Filed Under:Health Insurance, Individual Health

7 Steps to Introducing a Wellness Program

Employees at the Westin Times Square sample a variety of produce for the launch of Westin Hotels & Resorts’ new wellness program in New York (Diane Bondareff/AP Images for Westin Hotels & Resorts)
Employees at the Westin Times Square sample a variety of produce for the launch of Westin Hotels & Resorts’ new wellness program in New York (Diane Bondareff/AP Images for Westin Hotels & Resorts)

As global competition continues to rise, employers are increasingly finding the importance in a healthy and productive work force. Employees’ health has both a direct and indirect impact on an employer’s bottom line, and to battle these costs, more employers are focusing on wellness programs, according to Change Agent Work Group.

In fact, in a recent CAWG webinar on wellness, Kate Kohn-Parrott, president and CEO of Greater Detroit Area Health Council, noted that employees’ lifestyles made a huge impact on an employer’s financial situation because many of the diseases suffered by the population, such as diabetes, are directly related to poor health decisions.

Develop and embrace an organizational vision of health

The first element is developing and embracing an organizational vision of health. Many employers first focus on the importance of employee health by reducing short-term medical costs; however, research shows that a short-term focus on medical costs – instead of a strategic vision of employee health – only provides limited results. Rather, employers should focus on making employee health a central part of the organizational vision.

Senior management commitment and participation

Employers should then secure senior management commitment and participation. When it comes to implementation, senior leadership is responsible for ensuring that all managers recognize their own responsibilities in the culture of health because they lead the way for establishing the programs and policies designed to encourage healthier lifestyles for employees. Often it takes evidence and research to show these senior leaders the financial correlation between productivity and healthy employees.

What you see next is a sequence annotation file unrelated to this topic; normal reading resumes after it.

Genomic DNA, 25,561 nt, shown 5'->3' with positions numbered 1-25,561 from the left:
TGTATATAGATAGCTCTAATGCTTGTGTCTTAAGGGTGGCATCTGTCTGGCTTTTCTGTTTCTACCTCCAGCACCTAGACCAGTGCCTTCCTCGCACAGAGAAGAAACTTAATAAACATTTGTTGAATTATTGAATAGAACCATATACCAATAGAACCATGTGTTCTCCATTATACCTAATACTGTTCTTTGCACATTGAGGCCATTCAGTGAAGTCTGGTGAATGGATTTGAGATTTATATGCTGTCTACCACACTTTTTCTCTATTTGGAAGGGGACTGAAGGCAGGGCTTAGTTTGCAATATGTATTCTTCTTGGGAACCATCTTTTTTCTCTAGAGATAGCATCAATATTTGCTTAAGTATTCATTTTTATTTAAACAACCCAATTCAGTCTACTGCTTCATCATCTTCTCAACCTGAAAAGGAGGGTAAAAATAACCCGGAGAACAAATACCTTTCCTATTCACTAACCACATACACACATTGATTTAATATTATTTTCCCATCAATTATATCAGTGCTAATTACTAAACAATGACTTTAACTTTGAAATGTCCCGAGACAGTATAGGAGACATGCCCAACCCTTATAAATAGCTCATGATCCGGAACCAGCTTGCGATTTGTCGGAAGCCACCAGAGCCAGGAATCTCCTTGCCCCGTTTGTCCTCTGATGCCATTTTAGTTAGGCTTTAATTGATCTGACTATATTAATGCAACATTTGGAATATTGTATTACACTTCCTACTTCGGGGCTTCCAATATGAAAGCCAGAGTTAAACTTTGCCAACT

Address workplace policies and the work environment

Workplace policies as well as the work environment should completely support the health goals of an organization. For example, many employers now have smoke-free workplace policies. There is already precedence for this as many employers already have policies that guide employee behavior, such as safety policies, in place.


Identify diagnostics, informatics and metrics

Set health goals and program elements

When setting goals, it is better to tie them to improvements than fixed endpoints. To do so, employers should focus on treating high-risk employees by putting them on the road to better health and helping healthy employees maintain their good habits. Health programs should be implemented because of their abilities to push trends in the right direction and accelerate the pace of improvement.

Create a value-based plan design

As more employers are considering cost-sharing approaches, they should look at a model that is based on the value of particular benefits to individual patients. Most of today’s cost-sharing models take a one-size-fits-all approach, but employers can better control costs by implementing a value-based plan design, which tailors co-payments to the evidence-based value of specific services for targeted groups of patients.

Integrate patient-centered medical home and chronic care management

To provide comprehensive primary care and attain better health outcomes, a patient-centered medical home model is recommended. With a PCMH, each patient has a continuing relationship with a personal physician trained to provide ongoing, comprehensive care.

Originally published on BenefitsPro. All rights reserved. This material may not be published, broadcast, rewritten, or redistributed.

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Nichole Morford

Nichole Morford
Managing Editor

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